F rom beginning to end the Japanese-American war in the Pacific was waged with a barbarism and race hatred that was staggering in scope, savage almost beyond belief, and catastrophic in consequence. Each side regarded the other as subhuman vermin. They called each other beasts, roaches, rats, monkeys and worse. Atrocities abounded, committed by individuals, by units, by entire armies, by governments. Quarter was neither asked nor given. It was a descent into hell.
Yet literally within days of the end of the war the two sides shook hands and became partners. All had not been forgotten, much less forgiven, but Japanese and Americans alike came to the realization that the other side was human and that cooperation in construction was infinitely superior to demonic destruction.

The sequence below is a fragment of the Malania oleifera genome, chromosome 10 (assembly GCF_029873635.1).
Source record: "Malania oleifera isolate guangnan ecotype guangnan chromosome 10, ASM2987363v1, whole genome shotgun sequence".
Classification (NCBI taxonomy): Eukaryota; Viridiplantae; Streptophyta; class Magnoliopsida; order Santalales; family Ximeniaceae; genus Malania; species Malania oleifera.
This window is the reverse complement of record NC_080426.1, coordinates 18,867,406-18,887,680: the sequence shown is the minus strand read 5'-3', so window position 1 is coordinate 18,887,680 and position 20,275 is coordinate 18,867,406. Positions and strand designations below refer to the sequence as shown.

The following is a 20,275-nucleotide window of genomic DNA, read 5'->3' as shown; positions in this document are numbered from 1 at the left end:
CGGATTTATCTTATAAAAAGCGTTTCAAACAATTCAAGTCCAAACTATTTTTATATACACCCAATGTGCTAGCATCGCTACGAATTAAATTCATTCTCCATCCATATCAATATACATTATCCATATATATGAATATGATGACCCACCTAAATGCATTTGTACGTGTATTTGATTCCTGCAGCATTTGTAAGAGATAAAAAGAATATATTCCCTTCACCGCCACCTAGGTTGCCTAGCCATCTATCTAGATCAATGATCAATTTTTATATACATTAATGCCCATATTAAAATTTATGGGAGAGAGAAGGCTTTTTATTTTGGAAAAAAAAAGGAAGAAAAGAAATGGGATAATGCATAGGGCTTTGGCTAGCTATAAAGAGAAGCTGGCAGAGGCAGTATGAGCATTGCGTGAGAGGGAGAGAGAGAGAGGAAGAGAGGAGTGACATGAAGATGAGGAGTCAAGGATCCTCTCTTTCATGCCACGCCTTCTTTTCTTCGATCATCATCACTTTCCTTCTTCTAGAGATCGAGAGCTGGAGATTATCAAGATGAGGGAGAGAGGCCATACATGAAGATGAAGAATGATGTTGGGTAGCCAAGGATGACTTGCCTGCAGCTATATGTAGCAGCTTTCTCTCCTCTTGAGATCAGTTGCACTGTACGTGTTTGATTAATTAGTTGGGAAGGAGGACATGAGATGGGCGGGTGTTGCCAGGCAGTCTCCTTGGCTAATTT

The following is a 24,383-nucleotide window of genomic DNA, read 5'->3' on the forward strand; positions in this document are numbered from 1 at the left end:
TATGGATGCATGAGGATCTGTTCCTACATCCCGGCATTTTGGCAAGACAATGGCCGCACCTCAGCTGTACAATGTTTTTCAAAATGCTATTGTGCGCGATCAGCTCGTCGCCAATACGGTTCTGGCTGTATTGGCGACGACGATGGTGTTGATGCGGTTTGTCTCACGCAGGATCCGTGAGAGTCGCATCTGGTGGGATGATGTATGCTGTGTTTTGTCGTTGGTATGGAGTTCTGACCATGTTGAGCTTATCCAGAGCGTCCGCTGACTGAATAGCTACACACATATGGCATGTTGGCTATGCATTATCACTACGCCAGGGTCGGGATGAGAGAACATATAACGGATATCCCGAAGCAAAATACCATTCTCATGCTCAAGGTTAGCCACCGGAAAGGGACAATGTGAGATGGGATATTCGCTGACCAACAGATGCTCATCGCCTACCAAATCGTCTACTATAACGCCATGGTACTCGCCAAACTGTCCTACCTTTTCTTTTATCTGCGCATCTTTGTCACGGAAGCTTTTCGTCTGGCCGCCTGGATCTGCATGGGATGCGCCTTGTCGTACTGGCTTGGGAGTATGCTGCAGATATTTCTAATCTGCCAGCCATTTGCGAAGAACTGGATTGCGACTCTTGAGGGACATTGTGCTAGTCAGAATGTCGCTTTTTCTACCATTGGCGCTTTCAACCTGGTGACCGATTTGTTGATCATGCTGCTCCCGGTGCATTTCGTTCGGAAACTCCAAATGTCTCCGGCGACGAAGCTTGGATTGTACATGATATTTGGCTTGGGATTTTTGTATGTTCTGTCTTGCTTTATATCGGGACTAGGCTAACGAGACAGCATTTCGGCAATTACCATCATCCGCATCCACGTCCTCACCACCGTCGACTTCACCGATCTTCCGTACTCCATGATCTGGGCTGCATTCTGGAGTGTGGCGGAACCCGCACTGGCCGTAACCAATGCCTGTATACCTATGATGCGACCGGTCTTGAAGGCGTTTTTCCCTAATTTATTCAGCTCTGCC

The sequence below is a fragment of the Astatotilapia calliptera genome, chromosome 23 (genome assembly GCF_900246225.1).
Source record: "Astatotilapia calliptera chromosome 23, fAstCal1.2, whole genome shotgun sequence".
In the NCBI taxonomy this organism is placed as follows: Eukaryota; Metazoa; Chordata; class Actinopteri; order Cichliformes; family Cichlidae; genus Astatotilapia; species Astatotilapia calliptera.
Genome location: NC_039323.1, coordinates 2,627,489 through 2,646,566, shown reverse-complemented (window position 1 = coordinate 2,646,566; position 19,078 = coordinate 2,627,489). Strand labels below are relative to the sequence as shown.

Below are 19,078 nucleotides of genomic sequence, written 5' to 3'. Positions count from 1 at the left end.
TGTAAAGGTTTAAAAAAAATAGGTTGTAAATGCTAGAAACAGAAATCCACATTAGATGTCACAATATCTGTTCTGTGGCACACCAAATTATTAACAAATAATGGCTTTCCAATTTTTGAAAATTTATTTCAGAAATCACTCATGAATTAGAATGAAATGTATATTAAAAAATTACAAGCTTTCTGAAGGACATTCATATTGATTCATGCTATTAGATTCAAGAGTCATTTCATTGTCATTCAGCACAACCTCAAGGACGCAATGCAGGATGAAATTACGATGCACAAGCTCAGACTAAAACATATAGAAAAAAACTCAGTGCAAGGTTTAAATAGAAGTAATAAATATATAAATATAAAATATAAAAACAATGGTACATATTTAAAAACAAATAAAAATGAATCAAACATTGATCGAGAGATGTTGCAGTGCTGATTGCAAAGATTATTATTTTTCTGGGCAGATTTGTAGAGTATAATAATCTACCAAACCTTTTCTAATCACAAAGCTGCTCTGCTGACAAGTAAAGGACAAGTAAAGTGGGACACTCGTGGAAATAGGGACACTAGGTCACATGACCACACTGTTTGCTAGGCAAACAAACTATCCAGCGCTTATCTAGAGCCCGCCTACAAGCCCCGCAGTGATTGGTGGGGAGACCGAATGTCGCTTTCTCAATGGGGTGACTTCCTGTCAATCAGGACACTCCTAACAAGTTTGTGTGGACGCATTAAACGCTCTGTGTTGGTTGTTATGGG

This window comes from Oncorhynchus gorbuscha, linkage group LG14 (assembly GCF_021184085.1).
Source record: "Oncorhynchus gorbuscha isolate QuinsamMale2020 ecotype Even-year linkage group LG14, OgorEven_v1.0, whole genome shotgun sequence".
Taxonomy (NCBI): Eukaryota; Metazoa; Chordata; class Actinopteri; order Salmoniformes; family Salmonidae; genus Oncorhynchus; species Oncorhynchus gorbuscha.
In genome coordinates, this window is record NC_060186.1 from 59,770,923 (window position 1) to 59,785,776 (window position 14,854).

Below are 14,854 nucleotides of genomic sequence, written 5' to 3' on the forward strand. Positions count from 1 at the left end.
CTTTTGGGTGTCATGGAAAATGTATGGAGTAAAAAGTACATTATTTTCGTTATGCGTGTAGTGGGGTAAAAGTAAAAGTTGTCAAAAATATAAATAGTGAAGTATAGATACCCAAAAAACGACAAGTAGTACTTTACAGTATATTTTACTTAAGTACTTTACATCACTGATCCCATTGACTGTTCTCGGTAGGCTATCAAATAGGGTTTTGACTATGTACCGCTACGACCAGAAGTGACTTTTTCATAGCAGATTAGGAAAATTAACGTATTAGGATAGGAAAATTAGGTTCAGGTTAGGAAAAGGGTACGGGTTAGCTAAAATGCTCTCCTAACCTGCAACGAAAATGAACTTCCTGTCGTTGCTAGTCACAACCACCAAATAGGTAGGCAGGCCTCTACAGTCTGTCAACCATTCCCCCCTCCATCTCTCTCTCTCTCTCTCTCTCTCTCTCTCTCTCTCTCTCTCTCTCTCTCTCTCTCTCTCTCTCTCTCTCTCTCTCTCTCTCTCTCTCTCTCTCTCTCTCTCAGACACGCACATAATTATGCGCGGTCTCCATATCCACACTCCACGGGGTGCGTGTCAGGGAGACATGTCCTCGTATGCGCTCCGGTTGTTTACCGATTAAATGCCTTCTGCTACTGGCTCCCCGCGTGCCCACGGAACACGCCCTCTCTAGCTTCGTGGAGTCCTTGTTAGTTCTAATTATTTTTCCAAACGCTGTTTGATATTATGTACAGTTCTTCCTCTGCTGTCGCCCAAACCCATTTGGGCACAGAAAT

By contrast, the race hatred that characterized the Pacific war was absent in the German-American war. How could there be racism in a war that pitted German soldiers who had American cousins against American soldiers who had German parents? Fully one-third of the U.S. Army was German in origin. Nevertheless the reconciliation between Germany and the United States took longer than the reconciliation between Japan and the United States.
One reason for this phenomenon was that the wartime stereotypes held by Japanese and Americans broke down immediately upon contact. Americans were not apes, Japanese were not monkeys; Americans were not raping Japanese